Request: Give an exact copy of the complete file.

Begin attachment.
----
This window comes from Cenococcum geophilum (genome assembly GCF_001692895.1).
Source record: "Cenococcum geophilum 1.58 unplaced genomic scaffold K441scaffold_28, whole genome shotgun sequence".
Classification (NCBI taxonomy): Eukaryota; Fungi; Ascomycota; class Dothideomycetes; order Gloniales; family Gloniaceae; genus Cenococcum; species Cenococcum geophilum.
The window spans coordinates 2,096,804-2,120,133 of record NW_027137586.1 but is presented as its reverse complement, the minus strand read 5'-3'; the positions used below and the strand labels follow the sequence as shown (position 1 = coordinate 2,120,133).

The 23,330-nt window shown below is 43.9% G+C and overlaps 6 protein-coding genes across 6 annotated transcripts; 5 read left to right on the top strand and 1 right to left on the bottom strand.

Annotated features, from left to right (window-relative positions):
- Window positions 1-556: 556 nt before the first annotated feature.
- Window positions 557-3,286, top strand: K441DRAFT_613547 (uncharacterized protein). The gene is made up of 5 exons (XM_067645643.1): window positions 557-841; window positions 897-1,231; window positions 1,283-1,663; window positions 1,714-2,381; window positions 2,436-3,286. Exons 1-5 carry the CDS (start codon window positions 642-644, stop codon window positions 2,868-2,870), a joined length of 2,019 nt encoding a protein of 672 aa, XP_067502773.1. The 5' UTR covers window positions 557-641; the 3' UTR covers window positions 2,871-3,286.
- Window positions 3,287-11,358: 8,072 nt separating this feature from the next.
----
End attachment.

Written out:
This window comes from Cenococcum geophilum (genome assembly GCF_001692895.1).
Source record: "Cenococcum geophilum 1.58 unplaced genomic scaffold K441scaffold_28, whole genome shotgun sequence".
Classification (NCBI taxonomy): Eukaryota; Fungi; Ascomycota; class Dothideomycetes; order Gloniales; family Gloniaceae; genus Cenococcum; species Cenococcum geophilum.
The window spans coordinates 2,096,804-2,120,133 of record NW_027137586.1 but is presented as its reverse complement, the minus strand read 5'-3'; the positions used below and the strand labels follow the sequence as shown (position 1 = coordinate 2,120,133).

The 23,330-nt window shown below is 43.9% G+C and overlaps 6 protein-coding genes across 6 annotated transcripts; 5 read left to right on the top strand and 1 right to left on the bottom strand.

Annotated features, from left to right (window-relative positions):
- Window positions 1-556: 556 nt before the first annotated feature.
- Window positions 557-3,286, top strand: K441DRAFT_613547 (uncharacterized protein). The gene is made up of 5 exons (XM_067645643.1): window positions 557-841; window positions 897-1,231; window positions 1,283-1,663; window positions 1,714-2,381; window positions 2,436-3,286. Exons 1-5 carry the CDS (start codon window positions 642-644, stop codon window positions 2,868-2,870), a joined length of 2,019 nt encoding a protein of 672 aa, XP_067502773.1. The 5' UTR covers window positions 557-641; the 3' UTR covers window positions 2,871-3,286.
- Window positions 3,287-11,358: 8,072 nt separating this feature from the next.